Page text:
The latest Labour Force Survey data and preliminary gross domestic product (GDP) estimate indicate that output per hour – our main measure of labour productivity – grew by 0.2% in Quarter 3 (July to Sept) 2016 (Figure 1), somewhat slower than the 0.6% growth rate experienced in Quarter 2 (Apr to June) 2016. The weakening of productivity growth in Quarter 3 is the result of slower GDP growth combined with an increase in average weekly hours worked and stronger employment. This flash estimate of UK productivity uses the first available information on output and labour input for the quarter, and may be revised when we release the more detailed productivity bulletin after the third estimate of GDP for the quarter is published.
Despite this slower growth in Quarter 3, the level of output per hour in the UK remains higher than its pre-downturn peak, a largely symbolic threshold which was passed in Quarter 2 2016. UK productivity growth has been weak since the onset of the economic downturn in Quarter 1 (Jan to Mar) 2008 as a result of the relative strength of the labour market compared with GDP. Both employment – which captures the total number of people in work – and total hours – which captures both changes in employment and working patterns – fell in the course of the economic downturn, but the latter measure fell further, reflecting falls in the average hours of those in employment. However, as GDP fell by a larger proportion than either of these series – and has grown slowly by historical standards during the recovery – productivity growth has been subdued since the downturn and has recovered more slowly than following previous downturns.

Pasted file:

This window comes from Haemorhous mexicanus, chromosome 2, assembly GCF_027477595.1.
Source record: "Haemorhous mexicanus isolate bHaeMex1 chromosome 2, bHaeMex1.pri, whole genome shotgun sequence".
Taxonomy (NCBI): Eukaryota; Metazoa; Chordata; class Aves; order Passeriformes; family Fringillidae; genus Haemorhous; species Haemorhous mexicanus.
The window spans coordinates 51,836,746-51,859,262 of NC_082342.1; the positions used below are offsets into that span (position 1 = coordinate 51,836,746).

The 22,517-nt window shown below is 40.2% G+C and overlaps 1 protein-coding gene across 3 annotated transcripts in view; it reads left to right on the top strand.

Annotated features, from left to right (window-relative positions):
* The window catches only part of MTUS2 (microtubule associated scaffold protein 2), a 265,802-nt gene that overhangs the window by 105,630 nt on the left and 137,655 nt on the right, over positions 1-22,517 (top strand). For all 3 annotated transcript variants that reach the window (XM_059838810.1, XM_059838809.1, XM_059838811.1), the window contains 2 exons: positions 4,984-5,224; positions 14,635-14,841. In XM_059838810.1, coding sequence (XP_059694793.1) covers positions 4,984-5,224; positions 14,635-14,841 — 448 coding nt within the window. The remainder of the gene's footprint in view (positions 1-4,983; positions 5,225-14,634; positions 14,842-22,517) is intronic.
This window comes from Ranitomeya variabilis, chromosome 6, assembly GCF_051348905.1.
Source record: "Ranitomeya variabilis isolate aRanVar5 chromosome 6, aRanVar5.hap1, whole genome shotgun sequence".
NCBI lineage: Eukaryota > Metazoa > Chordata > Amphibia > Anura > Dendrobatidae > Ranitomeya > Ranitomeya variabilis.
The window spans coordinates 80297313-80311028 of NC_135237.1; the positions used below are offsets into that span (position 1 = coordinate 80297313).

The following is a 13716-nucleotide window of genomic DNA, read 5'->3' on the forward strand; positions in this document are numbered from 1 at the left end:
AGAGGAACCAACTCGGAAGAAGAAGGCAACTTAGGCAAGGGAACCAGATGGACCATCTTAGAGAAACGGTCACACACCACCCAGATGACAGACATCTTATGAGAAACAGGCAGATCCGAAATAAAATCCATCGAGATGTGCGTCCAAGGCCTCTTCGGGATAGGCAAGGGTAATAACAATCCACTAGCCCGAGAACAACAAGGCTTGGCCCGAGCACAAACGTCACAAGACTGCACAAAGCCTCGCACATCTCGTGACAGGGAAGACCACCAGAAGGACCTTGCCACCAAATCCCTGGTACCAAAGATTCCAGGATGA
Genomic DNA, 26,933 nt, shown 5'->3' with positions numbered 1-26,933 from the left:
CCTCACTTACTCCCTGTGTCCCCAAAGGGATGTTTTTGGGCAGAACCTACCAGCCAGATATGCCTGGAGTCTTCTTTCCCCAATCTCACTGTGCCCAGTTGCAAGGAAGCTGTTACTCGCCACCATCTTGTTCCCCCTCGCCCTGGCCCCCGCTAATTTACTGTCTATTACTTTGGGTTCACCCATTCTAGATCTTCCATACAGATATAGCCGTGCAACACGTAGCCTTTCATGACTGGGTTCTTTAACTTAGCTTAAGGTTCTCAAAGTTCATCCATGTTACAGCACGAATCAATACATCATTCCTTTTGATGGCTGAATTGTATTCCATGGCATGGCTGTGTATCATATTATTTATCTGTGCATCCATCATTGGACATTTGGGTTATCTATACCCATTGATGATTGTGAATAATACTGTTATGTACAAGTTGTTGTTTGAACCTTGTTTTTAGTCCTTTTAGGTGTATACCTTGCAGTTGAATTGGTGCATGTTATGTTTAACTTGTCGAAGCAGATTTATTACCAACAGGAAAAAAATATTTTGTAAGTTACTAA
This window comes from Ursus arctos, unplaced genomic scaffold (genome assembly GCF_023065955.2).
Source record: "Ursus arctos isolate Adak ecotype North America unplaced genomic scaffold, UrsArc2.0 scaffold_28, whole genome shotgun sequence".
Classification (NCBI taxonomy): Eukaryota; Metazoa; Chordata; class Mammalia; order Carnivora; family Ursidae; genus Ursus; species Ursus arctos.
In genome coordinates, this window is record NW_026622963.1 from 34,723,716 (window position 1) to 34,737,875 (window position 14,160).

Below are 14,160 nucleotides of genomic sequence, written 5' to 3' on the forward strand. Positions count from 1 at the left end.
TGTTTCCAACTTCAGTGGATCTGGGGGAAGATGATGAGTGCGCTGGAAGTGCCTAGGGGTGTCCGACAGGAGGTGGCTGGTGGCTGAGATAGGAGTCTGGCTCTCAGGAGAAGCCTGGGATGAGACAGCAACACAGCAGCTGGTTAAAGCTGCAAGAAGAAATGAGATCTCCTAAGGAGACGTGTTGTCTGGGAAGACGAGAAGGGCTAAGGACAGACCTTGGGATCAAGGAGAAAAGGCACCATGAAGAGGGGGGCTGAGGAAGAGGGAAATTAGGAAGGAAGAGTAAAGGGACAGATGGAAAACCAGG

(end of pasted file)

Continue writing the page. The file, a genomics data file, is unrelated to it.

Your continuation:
This growth in productivity in Quarter 3 2016 was largely a result of higher output; the most recent estimate of GDP indicated that the UK economy grew by 0.5% in Quarter 3. Figure 2 shows that in the second quarter, the economy was 8.2% larger than the pre-downturn peak level of output in Quarter 1 2008.
The services industry continued to be the main driver of growth in output in the latest quarter, as the only broad industry grouping to record positive growth. Services grew by 0.8% in Quarter 3 2016 and contributed 0.64 percentage points to the quarterly GDP growth rate. By contrast, output in the production industries fell by 0.4%, within which manufacturing fell by 1.0%. This compares with Quarter 2 2016, in which production output grew by 2.1%, with manufacturing growing by 1.6%. Production contributed negative 0.05 percentage points to GDP growth, and construction contributed a further negative 0.09 percentage points following a negative 1.4% decline in output.
November’s UK Labour Market release shows that employment of those aged 16 and over increased by 0.16% in Quarter 3 2016 to reach 31.8 million and was 1.5% higher than the same quarter in 2015. Growth in output per hour was dampened by total weekly hours worked increasing by 0.3% on the quarter, reflecting an increase of 0.15% in average weekly hours worked and the increase in employment.Back to table of contents
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